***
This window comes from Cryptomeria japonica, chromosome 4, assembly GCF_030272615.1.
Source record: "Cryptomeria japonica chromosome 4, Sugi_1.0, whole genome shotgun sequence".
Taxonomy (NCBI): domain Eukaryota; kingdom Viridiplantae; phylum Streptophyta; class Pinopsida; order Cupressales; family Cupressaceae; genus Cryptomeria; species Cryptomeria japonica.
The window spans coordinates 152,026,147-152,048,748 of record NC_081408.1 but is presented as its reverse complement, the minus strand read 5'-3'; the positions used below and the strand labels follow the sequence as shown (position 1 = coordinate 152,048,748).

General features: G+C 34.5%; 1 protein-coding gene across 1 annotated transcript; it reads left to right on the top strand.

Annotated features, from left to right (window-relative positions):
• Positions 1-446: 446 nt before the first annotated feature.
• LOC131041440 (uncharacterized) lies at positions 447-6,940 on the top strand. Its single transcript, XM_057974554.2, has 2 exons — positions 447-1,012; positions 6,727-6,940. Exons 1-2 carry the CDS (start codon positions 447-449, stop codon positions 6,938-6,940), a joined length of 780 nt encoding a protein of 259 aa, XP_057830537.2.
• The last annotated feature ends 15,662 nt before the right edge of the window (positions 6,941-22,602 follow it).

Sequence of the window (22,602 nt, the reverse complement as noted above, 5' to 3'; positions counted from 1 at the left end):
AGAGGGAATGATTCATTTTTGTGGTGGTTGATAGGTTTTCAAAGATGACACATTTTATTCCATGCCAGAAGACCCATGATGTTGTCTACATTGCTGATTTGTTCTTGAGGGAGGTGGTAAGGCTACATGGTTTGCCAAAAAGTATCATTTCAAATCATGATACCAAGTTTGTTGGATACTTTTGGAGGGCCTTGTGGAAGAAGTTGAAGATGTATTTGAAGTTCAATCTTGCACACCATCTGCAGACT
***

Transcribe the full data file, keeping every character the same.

This window comes from Cryptomeria japonica, chromosome 4, assembly GCF_030272615.1.
Source record: "Cryptomeria japonica chromosome 4, Sugi_1.0, whole genome shotgun sequence".
Taxonomy (NCBI): domain Eukaryota; kingdom Viridiplantae; phylum Streptophyta; class Pinopsida; order Cupressales; family Cupressaceae; genus Cryptomeria; species Cryptomeria japonica.
The window spans coordinates 152,026,147-152,048,748 of record NC_081408.1 but is presented as its reverse complement, the minus strand read 5'-3'; the positions used below and the strand labels follow the sequence as shown (position 1 = coordinate 152,048,748).

General features: G+C 34.5%; 1 protein-coding gene across 1 annotated transcript; it reads left to right on the top strand.

Annotated features, from left to right (window-relative positions):
• Positions 1-446: 446 nt before the first annotated feature.
• LOC131041440 (uncharacterized) lies at positions 447-6,940 on the top strand. Its single transcript, XM_057974554.2, has 2 exons — positions 447-1,012; positions 6,727-6,940. Exons 1-2 carry the CDS (start codon positions 447-449, stop codon positions 6,938-6,940), a joined length of 780 nt encoding a protein of 259 aa, XP_057830537.2.
• The last annotated feature ends 15,662 nt before the right edge of the window (positions 6,941-22,602 follow it).

Sequence of the window (22,602 nt, the reverse complement as noted above, 5' to 3'; positions counted from 1 at the left end):
AGAGGGAATGATTCATTTTTGTGGTGGTTGATAGGTTTTCAAAGATGACACATTTTATTCCATGCCAGAAGACCCATGATGTTGTCTACATTGCTGATTTGTTCTTGAGGGAGGTGGTAAGGCTACATGGTTTGCCAAAAAGTATCATTTCAAATCATGATACCAAGTTTGTTGGATACTTTTGGAGGGCCTTGTGGAAGAAGTTGAAGATGTATTTGAAGTTCAATCTTGCACACCATCTGCAGACT